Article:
A Creighton University economist says the recession’s over for Nebraska and for the Midwest and things are clearly picking up. After studying the results of the latest monthly survey of business leaders in Nebraska and eight other states, Ernie Goss says it’s the eighth consecutive month Nebraska’s seen solid economic growth.
“Almost every factor was looking very good for the month of April,” Goss says. “I think we can say pretty definitively that this regional economy is out of the recession and moving forward. Most everything looks good. There were a few negatives underneath the surface, but all in all, it was a very good report.”
Goss says one of those negative factors was the “prices paid” index, which he says is rising far too rapidly. “Supply managers are telling us that the prices paid for raw materials and supplies and other factors are just heading higher, much higher,” Goss says. “When we asked them to look ahead, 33-percent of the supply managers are expecting prices to grow by more than five-percent in the next six months.”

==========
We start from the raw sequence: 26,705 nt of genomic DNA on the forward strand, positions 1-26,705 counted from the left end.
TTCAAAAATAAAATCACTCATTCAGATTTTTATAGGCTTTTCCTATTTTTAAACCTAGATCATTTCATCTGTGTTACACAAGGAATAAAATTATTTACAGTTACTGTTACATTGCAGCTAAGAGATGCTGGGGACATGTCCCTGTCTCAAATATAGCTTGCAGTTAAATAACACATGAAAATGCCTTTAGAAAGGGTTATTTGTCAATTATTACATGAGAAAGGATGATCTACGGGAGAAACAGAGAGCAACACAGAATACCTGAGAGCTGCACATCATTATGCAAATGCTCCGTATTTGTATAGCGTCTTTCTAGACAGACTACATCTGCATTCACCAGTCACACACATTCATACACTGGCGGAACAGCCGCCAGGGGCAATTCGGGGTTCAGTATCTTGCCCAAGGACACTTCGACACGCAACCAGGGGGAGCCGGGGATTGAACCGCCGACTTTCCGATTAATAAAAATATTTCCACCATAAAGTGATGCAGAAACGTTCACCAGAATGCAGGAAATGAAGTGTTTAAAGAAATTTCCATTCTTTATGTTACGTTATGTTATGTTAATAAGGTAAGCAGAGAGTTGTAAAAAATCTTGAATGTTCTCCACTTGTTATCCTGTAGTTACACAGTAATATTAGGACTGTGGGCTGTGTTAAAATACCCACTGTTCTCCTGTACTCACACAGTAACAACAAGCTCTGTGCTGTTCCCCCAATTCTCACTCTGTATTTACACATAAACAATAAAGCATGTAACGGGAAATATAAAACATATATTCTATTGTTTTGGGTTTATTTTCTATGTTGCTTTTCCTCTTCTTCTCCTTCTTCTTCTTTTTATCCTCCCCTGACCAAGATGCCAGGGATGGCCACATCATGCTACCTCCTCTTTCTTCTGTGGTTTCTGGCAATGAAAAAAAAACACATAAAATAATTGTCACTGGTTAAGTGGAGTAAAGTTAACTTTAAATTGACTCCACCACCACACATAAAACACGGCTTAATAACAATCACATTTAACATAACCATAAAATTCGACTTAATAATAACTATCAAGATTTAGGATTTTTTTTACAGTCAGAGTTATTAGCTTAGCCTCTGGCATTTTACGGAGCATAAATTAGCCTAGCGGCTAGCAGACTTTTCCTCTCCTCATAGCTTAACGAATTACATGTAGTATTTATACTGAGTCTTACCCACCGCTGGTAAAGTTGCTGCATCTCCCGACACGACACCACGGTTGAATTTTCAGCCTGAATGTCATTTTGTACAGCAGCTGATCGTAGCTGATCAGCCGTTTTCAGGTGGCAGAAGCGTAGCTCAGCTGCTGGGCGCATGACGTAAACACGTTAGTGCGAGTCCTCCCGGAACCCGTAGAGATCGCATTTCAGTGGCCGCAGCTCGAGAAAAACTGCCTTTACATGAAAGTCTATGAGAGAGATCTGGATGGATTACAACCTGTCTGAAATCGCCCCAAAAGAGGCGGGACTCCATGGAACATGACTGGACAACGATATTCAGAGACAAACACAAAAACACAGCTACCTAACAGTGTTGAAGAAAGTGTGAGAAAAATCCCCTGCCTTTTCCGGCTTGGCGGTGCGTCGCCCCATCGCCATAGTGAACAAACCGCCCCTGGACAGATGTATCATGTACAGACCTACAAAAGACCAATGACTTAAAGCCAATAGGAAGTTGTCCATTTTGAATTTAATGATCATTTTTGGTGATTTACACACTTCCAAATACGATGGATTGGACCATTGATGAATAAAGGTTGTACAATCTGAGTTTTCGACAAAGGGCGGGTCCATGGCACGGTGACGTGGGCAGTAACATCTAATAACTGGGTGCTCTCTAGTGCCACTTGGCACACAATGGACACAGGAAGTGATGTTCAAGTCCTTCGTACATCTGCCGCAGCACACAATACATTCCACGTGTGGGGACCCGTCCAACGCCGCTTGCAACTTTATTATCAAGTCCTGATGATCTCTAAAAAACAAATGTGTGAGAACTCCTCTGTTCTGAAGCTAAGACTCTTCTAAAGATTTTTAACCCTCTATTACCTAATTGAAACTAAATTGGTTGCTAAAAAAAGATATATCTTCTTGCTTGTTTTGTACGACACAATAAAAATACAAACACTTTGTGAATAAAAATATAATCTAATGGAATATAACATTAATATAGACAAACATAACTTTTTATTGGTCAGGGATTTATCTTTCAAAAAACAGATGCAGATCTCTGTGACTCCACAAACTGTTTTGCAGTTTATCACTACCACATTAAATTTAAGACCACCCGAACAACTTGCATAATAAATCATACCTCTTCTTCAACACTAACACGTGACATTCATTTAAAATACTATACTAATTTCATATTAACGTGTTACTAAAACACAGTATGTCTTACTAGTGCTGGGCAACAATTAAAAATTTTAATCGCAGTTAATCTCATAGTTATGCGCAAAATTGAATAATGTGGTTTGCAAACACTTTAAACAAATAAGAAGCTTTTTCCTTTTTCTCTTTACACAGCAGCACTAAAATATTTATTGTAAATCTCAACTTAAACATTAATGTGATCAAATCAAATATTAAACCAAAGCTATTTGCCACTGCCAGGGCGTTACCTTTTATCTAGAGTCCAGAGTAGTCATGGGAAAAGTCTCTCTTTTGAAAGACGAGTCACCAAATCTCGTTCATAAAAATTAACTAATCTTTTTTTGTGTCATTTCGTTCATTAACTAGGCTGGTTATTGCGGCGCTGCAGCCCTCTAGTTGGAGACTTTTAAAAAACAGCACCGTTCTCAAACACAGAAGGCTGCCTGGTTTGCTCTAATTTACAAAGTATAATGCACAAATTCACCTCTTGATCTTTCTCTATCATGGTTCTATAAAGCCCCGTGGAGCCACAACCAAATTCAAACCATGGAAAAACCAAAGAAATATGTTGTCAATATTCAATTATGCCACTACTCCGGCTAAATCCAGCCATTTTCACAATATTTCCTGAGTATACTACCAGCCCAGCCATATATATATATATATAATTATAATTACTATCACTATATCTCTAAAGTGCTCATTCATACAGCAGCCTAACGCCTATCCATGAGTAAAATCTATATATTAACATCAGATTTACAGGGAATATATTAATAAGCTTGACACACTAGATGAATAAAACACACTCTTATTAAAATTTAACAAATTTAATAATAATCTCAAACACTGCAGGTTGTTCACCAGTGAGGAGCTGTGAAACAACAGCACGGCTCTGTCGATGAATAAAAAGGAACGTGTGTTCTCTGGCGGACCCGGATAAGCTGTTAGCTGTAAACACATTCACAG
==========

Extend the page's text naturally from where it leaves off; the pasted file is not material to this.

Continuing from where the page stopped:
Goss says the Federal Reserve Board is “sitting on its hands” and not acting to curb rising inflation rates with an increase in interest rates to compensate.
Goss says the April survey contained promising news about employment, both for Nebraska and the Midwest region. “For quarter one, we saw job growth in almost every one of the nine states,” Goss says. “I expect second quarter to be even better for job growth. Of course, this is contrary to what most economists are expecting and it’s actually contrary to what I expected three or four months ago.”
In the first quarter, Goss says Nebraska’s unemployment rate rose slightly even as the state added more than 15-hundred jobs. For the second quarter, based on surveys over the past several months, he expects the state’s unemployment rate to be unchanged with job gains exceeding three-thousand. Goss adds, Nebraska’s large durable-goods manufacturers and transportation firms will be job leaders for the second quarter.